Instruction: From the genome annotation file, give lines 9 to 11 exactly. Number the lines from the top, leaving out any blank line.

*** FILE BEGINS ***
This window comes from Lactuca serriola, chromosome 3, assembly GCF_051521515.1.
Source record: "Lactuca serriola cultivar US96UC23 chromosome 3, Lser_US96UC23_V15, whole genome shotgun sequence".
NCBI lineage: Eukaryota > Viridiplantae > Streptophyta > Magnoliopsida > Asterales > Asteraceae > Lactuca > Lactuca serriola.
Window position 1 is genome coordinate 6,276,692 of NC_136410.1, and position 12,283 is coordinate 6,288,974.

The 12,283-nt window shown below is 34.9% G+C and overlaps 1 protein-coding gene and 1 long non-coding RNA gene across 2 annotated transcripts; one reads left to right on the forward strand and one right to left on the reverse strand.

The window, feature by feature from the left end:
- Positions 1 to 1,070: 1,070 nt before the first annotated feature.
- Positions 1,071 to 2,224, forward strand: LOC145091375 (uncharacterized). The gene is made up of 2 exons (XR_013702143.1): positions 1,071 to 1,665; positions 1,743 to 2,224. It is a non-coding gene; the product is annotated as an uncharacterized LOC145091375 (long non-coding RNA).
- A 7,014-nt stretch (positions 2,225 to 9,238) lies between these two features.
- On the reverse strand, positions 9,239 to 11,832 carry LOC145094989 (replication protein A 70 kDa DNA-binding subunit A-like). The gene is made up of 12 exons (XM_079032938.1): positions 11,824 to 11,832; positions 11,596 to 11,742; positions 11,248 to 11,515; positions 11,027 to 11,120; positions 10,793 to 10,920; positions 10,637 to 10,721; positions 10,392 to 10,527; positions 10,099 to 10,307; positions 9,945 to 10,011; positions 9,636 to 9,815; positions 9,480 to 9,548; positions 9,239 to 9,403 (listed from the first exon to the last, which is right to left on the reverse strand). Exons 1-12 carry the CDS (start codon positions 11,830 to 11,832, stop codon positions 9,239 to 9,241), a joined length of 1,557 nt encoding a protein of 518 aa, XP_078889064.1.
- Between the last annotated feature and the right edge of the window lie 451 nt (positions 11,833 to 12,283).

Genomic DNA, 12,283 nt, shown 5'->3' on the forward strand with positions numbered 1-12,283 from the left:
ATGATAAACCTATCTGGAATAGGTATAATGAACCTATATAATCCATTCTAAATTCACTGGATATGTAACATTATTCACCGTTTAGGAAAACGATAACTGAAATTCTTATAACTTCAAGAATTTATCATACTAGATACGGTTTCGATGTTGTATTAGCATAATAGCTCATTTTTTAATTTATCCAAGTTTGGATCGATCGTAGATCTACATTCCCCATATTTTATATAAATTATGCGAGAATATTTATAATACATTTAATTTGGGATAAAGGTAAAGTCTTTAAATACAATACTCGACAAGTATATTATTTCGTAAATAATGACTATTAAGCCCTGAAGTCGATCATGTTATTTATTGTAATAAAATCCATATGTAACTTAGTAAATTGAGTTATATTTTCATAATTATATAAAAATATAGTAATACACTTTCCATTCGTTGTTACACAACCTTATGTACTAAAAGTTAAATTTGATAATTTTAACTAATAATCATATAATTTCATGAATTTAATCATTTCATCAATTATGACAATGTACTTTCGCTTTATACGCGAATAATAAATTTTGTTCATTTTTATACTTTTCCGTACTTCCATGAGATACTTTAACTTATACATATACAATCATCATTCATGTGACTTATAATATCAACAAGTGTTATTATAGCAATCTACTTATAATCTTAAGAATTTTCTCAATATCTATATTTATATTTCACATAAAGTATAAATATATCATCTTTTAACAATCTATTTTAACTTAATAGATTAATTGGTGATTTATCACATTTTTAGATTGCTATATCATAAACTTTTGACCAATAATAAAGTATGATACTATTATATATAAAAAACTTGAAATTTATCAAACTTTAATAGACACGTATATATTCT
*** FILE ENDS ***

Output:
- A 7,014-nt stretch (positions 2,225 to 9,238) lies between these two features.
- On the reverse strand, positions 9,239 to 11,832 carry LOC145094989 (replication protein A 70 kDa DNA-binding subunit A-like). The gene is made up of 12 exons (XM_079032938.1): positions 11,824 to 11,832; positions 11,596 to 11,742; positions 11,248 to 11,515; positions 11,027 to 11,120; positions 10,793 to 10,920; positions 10,637 to 10,721; positions 10,392 to 10,527; positions 10,099 to 10,307; positions 9,945 to 10,011; positions 9,636 to 9,815; positions 9,480 to 9,548; positions 9,239 to 9,403 (listed from the first exon to the last, which is right to left on the reverse strand). Exons 1-12 carry the CDS (start codon positions 11,830 to 11,832, stop codon positions 9,239 to 9,241), a joined length of 1,557 nt encoding a protein of 518 aa, XP_078889064.1.
- Between the last annotated feature and the right edge of the window lie 451 nt (positions 11,833 to 12,283).